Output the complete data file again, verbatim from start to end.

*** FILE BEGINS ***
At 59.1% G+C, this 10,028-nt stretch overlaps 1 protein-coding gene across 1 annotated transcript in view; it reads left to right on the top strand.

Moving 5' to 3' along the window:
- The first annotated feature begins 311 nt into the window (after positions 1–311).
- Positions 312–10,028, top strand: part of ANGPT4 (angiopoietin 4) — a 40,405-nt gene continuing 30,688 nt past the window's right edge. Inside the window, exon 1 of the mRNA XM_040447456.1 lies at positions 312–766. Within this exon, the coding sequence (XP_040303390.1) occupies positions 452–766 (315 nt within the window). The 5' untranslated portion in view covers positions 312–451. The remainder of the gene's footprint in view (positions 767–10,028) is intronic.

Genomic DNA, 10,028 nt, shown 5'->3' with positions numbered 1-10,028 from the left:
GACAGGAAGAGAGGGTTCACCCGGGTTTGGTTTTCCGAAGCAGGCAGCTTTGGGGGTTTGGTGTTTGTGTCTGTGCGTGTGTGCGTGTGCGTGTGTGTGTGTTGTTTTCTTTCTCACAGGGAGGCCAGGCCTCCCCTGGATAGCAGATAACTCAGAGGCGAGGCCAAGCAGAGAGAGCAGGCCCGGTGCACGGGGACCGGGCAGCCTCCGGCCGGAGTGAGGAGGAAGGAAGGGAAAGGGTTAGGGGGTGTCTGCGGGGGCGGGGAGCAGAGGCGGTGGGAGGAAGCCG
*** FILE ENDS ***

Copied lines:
At 59.1% G+C, this 10,028-nt stretch overlaps 1 protein-coding gene across 1 annotated transcript in view; it reads left to right on the top strand.

Moving 5' to 3' along the window:
- The first annotated feature begins 311 nt into the window (after positions 1–311).
- Positions 312–10,028, top strand: part of ANGPT4 (angiopoietin 4) — a 40,405-nt gene continuing 30,688 nt past the window's right edge. Inside the window, exon 1 of the mRNA XM_040447456.1 lies at positions 312–766. Within this exon, the coding sequence (XP_040303390.1) occupies positions 452–766 (315 nt within the window). The 5' untranslated portion in view covers positions 312–451. The remainder of the gene's footprint in view (positions 767–10,028) is intronic.

Genomic DNA, 10,028 nt, shown 5'->3' with positions numbered 1-10,028 from the left:
GACAGGAAGAGAGGGTTCACCCGGGTTTGGTTTTCCGAAGCAGGCAGCTTTGGGGGTTTGGTGTTTGTGTCTGTGCGTGTGTGCGTGTGCGTGTGTGTGTGTTGTTTTCTTTCTCACAGGGAGGCCAGGCCTCCCCTGGATAGCAGATAACTCAGAGGCGAGGCCAAGCAGAGAGAGCAGGCCCGGTGCACGGGGACCGGGCAGCCTCCGGCCGGAGTGAGGAGGAAGGAAGGGAAAGGGTTAGGGGGTGTCTGCGGGGGCGGGGAGCAGAGGCGGTGGGAGGAAGCCG